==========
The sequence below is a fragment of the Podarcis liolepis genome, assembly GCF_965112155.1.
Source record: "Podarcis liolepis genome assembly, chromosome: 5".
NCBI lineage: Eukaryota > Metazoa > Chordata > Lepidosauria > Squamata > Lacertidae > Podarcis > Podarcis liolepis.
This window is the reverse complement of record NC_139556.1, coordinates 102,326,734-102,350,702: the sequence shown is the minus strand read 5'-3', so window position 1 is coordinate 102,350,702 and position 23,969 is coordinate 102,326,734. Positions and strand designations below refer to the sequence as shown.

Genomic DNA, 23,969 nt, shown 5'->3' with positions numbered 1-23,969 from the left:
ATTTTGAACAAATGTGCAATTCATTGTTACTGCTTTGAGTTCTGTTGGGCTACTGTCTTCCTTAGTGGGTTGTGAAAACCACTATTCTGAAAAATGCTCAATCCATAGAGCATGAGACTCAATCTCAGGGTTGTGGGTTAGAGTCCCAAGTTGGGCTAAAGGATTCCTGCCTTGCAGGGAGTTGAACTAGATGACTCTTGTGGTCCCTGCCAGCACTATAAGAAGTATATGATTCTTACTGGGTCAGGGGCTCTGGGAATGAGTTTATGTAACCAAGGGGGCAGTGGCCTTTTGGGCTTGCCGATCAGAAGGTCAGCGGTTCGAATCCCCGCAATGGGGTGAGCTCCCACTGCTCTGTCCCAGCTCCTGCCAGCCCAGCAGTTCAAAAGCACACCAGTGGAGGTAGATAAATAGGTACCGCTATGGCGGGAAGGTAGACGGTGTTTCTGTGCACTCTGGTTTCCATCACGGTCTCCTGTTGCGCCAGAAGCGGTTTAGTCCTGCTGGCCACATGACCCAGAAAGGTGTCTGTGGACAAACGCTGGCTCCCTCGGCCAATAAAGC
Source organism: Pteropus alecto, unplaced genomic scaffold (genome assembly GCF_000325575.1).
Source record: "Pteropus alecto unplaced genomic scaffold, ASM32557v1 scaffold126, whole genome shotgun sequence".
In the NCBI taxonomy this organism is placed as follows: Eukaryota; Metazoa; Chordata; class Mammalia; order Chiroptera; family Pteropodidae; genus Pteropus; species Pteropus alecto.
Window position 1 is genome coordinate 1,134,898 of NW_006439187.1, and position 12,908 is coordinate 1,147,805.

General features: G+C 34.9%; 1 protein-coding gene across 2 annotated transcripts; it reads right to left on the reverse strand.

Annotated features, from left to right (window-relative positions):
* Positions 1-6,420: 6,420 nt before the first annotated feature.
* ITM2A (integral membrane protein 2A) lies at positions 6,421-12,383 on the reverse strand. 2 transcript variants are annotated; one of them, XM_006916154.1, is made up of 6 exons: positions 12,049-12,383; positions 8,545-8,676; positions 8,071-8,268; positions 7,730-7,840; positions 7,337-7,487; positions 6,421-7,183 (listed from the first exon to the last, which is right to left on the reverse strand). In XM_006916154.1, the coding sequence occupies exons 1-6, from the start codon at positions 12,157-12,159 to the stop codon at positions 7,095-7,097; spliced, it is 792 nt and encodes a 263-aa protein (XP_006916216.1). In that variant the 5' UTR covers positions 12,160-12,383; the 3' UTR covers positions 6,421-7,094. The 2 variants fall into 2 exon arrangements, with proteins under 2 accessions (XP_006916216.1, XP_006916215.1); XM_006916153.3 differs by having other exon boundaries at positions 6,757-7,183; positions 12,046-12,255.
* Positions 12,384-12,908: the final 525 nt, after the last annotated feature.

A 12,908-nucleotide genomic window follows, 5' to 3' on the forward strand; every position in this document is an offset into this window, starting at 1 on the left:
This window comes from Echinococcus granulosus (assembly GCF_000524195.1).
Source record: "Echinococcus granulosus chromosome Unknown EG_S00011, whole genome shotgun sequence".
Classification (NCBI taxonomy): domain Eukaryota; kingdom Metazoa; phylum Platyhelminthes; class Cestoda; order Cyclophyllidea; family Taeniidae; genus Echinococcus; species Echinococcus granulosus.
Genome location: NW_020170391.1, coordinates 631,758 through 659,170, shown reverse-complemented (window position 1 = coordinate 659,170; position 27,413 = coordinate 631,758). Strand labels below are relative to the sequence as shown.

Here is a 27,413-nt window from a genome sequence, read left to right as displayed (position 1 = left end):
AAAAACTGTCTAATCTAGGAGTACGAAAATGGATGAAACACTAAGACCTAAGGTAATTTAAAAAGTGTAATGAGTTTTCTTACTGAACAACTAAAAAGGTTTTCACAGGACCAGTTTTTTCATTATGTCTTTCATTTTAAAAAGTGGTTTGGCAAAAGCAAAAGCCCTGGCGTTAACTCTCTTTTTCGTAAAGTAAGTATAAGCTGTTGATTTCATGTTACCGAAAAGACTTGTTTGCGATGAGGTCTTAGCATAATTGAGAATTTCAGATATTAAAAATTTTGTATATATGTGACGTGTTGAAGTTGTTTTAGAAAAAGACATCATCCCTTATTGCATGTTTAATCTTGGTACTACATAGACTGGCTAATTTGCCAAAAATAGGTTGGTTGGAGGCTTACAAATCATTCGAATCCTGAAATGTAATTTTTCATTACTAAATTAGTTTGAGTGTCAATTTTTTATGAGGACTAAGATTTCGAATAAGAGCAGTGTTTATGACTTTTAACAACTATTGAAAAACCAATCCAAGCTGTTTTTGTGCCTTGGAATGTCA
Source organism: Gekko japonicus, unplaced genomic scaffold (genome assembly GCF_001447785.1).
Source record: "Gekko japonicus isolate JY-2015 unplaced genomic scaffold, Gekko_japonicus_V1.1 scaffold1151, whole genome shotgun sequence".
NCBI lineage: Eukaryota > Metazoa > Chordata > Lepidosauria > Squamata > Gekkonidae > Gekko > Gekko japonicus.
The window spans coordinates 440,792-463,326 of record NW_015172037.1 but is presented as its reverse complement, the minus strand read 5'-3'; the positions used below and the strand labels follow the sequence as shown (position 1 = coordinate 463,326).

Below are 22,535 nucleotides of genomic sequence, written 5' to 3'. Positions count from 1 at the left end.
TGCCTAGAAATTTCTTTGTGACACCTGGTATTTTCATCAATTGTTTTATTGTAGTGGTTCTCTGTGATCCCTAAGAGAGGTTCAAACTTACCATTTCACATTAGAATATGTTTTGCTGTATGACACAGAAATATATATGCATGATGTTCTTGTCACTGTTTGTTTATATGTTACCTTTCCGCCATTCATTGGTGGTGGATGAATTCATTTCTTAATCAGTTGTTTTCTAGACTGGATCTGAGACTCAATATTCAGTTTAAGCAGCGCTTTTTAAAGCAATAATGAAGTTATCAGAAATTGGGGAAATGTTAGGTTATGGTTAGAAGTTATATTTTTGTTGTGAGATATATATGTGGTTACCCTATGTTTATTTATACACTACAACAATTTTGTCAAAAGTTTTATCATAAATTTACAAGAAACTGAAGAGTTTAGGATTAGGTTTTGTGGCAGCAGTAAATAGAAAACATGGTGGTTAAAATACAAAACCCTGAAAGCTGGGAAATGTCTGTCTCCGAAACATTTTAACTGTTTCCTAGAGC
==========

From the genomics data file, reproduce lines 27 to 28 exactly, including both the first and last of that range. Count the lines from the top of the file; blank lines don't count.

Below are 22,535 nucleotides of genomic sequence, written 5' to 3'. Positions count from 1 at the left end.
TGCCTAGAAATTTCTTTGTGACACCTGGTATTTTCATCAATTGTTTTATTGTAGTGGTTCTCTGTGATCCCTAAGAGAGGTTCAAACTTACCATTTCACATTAGAATATGTTTTGCTGTATGACACAGAAATATATATGCATGATGTTCTTGTCACTGTTTGTTTATATGTTACCTTTCCGCCATTCATTGGTGGTGGATGAATTCATTTCTTAATCAGTTGTTTTCTAGACTGGATCTGAGACTCAATATTCAGTTTAAGCAGCGCTTTTTAAAGCAATAATGAAGTTATCAGAAATTGGGGAAATGTTAGGTTATGGTTAGAAGTTATATTTTTGTTGTGAGATATATATGTGGTTACCCTATGTTTATTTATACACTACAACAATTTTGTCAAAAGTTTTATCATAAATTTACAAGAAACTGAAGAGTTTAGGATTAGGTTTTGTGGCAGCAGTAAATAGAAAACATGGTGGTTAAAATACAAAACCCTGAAAGCTGGGAAATGTCTGTCTCCGAAACATTTTAACTGTTTCCTAGAGC